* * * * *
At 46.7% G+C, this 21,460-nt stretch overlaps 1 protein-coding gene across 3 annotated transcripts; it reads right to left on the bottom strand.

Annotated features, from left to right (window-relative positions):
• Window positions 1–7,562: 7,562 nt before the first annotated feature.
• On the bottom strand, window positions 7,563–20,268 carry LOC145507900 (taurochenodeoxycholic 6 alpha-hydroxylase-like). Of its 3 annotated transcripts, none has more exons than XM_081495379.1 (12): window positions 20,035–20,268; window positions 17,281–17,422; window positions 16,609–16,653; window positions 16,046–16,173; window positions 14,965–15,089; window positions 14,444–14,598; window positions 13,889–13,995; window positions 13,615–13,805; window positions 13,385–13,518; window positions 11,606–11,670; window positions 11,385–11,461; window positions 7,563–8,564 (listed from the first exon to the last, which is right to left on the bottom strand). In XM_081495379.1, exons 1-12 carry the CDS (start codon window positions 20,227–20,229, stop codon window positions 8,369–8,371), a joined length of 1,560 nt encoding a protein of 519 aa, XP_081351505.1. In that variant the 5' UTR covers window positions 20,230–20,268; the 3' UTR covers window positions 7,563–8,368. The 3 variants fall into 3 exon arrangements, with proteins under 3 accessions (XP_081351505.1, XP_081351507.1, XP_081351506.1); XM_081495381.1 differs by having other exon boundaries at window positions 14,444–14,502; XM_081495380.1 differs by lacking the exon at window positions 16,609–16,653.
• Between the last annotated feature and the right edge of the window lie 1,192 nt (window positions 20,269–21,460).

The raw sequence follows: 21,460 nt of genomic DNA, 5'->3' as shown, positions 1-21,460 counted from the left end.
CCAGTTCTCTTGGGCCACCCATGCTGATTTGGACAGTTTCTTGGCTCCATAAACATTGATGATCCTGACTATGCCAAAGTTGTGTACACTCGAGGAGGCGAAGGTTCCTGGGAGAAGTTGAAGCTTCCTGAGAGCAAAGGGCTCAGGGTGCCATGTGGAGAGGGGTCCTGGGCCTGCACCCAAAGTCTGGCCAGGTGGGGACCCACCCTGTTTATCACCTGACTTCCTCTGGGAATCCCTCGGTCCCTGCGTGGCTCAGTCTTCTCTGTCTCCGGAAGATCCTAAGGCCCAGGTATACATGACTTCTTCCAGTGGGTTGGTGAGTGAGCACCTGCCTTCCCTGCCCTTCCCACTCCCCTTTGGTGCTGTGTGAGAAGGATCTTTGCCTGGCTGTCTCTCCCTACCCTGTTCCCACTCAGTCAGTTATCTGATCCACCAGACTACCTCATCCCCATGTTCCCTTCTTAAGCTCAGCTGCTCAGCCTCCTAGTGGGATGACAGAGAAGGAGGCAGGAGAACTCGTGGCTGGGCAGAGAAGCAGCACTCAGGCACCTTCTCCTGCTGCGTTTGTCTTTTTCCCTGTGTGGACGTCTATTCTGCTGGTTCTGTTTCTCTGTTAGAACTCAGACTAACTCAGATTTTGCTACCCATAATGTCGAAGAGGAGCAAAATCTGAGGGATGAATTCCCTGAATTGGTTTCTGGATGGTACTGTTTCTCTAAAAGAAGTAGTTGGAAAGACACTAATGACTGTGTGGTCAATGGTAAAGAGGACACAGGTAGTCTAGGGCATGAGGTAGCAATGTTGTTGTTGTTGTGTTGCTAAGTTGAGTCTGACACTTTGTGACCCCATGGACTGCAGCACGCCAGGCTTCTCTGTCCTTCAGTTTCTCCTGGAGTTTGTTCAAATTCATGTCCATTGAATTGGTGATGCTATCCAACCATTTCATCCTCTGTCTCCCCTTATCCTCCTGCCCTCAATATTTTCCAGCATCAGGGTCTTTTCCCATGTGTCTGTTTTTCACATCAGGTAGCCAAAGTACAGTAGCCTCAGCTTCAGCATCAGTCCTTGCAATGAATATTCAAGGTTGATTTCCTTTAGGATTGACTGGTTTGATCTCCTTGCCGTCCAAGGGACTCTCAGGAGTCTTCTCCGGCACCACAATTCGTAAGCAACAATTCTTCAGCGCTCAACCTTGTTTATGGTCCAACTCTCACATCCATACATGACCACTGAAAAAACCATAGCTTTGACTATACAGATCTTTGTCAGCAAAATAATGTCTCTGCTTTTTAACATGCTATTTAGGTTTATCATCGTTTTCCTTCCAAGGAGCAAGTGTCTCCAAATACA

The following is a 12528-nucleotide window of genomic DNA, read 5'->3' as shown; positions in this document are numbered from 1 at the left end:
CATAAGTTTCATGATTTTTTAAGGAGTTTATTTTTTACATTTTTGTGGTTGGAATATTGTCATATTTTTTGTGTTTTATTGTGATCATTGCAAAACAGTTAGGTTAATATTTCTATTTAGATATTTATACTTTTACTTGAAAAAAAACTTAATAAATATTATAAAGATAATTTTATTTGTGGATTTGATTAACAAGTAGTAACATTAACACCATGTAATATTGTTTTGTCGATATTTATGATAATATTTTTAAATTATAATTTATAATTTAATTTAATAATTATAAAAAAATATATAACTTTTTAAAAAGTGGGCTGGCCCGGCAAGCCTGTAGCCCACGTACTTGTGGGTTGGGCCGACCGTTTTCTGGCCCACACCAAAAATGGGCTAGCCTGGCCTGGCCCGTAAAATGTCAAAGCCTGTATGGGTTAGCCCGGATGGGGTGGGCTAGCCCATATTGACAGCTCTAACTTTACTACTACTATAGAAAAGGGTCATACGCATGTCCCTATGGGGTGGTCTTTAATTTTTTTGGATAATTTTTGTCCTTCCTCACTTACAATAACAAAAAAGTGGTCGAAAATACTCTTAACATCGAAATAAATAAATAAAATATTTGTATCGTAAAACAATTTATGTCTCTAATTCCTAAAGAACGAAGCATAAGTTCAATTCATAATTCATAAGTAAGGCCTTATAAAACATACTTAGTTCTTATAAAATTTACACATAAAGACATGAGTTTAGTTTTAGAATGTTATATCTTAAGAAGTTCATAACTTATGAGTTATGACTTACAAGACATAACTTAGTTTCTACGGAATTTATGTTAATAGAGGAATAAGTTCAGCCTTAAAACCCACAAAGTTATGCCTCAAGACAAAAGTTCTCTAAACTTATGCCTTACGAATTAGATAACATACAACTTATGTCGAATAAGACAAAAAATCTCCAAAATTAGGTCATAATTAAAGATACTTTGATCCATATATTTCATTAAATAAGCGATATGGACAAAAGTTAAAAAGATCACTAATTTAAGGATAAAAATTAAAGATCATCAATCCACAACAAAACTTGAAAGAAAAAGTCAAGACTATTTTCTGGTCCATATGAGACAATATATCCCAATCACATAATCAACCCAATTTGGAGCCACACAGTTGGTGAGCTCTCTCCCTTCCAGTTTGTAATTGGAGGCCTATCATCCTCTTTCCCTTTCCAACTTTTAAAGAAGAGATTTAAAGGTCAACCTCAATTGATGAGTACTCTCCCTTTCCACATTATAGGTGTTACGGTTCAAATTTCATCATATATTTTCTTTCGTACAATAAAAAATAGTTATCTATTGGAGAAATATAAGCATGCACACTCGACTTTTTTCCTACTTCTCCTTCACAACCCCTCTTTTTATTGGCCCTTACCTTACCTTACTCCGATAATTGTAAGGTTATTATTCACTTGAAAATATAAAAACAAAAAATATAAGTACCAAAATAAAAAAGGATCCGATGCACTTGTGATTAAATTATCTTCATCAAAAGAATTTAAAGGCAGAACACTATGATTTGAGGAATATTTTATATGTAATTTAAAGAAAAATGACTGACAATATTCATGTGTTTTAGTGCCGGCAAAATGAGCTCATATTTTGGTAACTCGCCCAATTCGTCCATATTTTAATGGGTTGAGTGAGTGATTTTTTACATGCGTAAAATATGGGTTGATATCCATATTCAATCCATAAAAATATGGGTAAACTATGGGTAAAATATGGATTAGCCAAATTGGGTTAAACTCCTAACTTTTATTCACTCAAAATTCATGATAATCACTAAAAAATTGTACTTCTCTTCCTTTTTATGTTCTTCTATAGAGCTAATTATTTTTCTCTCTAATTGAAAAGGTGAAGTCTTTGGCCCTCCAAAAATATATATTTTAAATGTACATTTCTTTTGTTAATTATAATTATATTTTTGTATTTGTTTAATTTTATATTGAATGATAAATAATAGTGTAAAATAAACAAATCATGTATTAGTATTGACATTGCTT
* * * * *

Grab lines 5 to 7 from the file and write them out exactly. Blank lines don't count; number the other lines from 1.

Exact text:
• Between the last annotated feature and the right edge of the window lie 1,192 nt (window positions 20,269–21,460).

The raw sequence follows: 21,460 nt of genomic DNA, 5'->3' as shown, positions 1-21,460 counted from the left end.
CCAGTTCTCTTGGGCCACCCATGCTGATTTGGACAGTTTCTTGGCTCCATAAACATTGATGATCCTGACTATGCCAAAGTTGTGTACACTCGAGGAGGCGAAGGTTCCTGGGAGAAGTTGAAGCTTCCTGAGAGCAAAGGGCTCAGGGTGCCATGTGGAGAGGGGTCCTGGGCCTGCACCCAAAGTCTGGCCAGGTGGGGACCCACCCTGTTTATCACCTGACTTCCTCTGGGAATCCCTCGGTCCCTGCGTGGCTCAGTCTTCTCTGTCTCCGGAAGATCCTAAGGCCCAGGTATACATGACTTCTTCCAGTGGGTTGGTGAGTGAGCACCTGCCTTCCCTGCCCTTCCCACTCCCCTTTGGTGCTGTGTGAGAAGGATCTTTGCCTGGCTGTCTCTCCCTACCCTGTTCCCACTCAGTCAGTTATCTGATCCACCAGACTACCTCATCCCCATGTTCCCTTCTTAAGCTCAGCTGCTCAGCCTCCTAGTGGGATGACAGAGAAGGAGGCAGGAGAACTCGTGGCTGGGCAGAGAAGCAGCACTCAGGCACCTTCTCCTGCTGCGTTTGTCTTTTTCCCTGTGTGGACGTCTATTCTGCTGGTTCTGTTTCTCTGTTAGAACTCAGACTAACTCAGATTTTGCTACCCATAATGTCGAAGAGGAGCAAAATCTGAGGGATGAATTCCCTGAATTGGTTTCTGGATGGTACTGTTTCTCTAAAAGAAGTAGTTGGAAAGACACTAATGACTGTGTGGTCAATGGTAAAGAGGACACAGGTAGTCTAGGGCATGAGGTAGCAATGTTGTTGTTGTTGTGTTGCTAAGTTGAGTCTGACACTTTGTGACCCCATGGACTGCAGCACGCCAGGCTTCTCTGTCCTTCAGTTTCTCCTGGAGTTTGTTCAAATTCATGTCCATTGAATTGGTGATGCTATCCAACCATTTCATCCTCTGTCTCCCCTTATCCTCCTGCCCTCAATATTTTCCAGCATCAGGGTCTTTTCCCATGTGTCTGTTTTTCACATCAGGTAGCCAAAGTACAGTAGCCTCAGCTTCAGCATCAGTCCTTGCAATGAATATTCAAGGTTGATTTCCTTTAGGATTGACTGGTTTGATCTCCTTGCCGTCCAAGGGACTCTCAGGAGTCTTCTCCGGCACCACAATTCGTAAGCAACAATTCTTCAGCGCTCAACCTTGTTTATGGTCCAACTCTCACATCCATACATGACCACTGAAAAAACCATAGCTTTGACTATACAGATCTTTGTCAGCAAAATAATGTCTCTGCTTTTTAACATGCTATTTAGGTTTATCATCGTTTTCCTTCCAAGGAGCAAGTGTCTCCAAATACA